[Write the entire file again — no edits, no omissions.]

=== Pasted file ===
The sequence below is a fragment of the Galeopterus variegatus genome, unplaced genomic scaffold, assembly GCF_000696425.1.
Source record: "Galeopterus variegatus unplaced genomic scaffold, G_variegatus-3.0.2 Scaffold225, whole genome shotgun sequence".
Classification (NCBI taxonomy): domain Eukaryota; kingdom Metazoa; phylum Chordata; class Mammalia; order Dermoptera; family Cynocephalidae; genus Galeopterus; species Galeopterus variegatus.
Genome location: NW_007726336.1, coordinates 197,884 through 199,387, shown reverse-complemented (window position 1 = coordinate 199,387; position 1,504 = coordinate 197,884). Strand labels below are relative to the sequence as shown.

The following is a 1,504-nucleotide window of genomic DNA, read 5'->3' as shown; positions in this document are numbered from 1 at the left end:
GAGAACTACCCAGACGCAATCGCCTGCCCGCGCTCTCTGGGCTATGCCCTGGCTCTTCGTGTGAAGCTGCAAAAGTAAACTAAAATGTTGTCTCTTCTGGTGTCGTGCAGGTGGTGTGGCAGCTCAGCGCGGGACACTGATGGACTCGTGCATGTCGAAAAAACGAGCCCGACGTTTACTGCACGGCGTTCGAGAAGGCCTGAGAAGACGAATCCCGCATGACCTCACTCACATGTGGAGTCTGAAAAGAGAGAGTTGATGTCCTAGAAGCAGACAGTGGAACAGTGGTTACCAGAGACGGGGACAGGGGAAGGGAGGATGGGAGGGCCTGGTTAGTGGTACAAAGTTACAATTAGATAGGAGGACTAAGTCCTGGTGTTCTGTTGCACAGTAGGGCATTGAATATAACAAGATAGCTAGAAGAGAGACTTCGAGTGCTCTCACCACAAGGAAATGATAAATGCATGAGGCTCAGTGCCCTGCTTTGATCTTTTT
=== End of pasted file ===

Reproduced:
The sequence below is a fragment of the Galeopterus variegatus genome, unplaced genomic scaffold, assembly GCF_000696425.1.
Source record: "Galeopterus variegatus unplaced genomic scaffold, G_variegatus-3.0.2 Scaffold225, whole genome shotgun sequence".
Classification (NCBI taxonomy): domain Eukaryota; kingdom Metazoa; phylum Chordata; class Mammalia; order Dermoptera; family Cynocephalidae; genus Galeopterus; species Galeopterus variegatus.
Genome location: NW_007726336.1, coordinates 197,884 through 199,387, shown reverse-complemented (window position 1 = coordinate 199,387; position 1,504 = coordinate 197,884). Strand labels below are relative to the sequence as shown.

The following is a 1,504-nucleotide window of genomic DNA, read 5'->3' as shown; positions in this document are numbered from 1 at the left end:
GAGAACTACCCAGACGCAATCGCCTGCCCGCGCTCTCTGGGCTATGCCCTGGCTCTTCGTGTGAAGCTGCAAAAGTAAACTAAAATGTTGTCTCTTCTGGTGTCGTGCAGGTGGTGTGGCAGCTCAGCGCGGGACACTGATGGACTCGTGCATGTCGAAAAAACGAGCCCGACGTTTACTGCACGGCGTTCGAGAAGGCCTGAGAAGACGAATCCCGCATGACCTCACTCACATGTGGAGTCTGAAAAGAGAGAGTTGATGTCCTAGAAGCAGACAGTGGAACAGTGGTTACCAGAGACGGGGACAGGGGAAGGGAGGATGGGAGGGCCTGGTTAGTGGTACAAAGTTACAATTAGATAGGAGGACTAAGTCCTGGTGTTCTGTTGCACAGTAGGGCATTGAATATAACAAGATAGCTAGAAGAGAGACTTCGAGTGCTCTCACCACAAGGAAATGATAAATGCATGAGGCTCAGTGCCCTGCTTTGATCTTTTT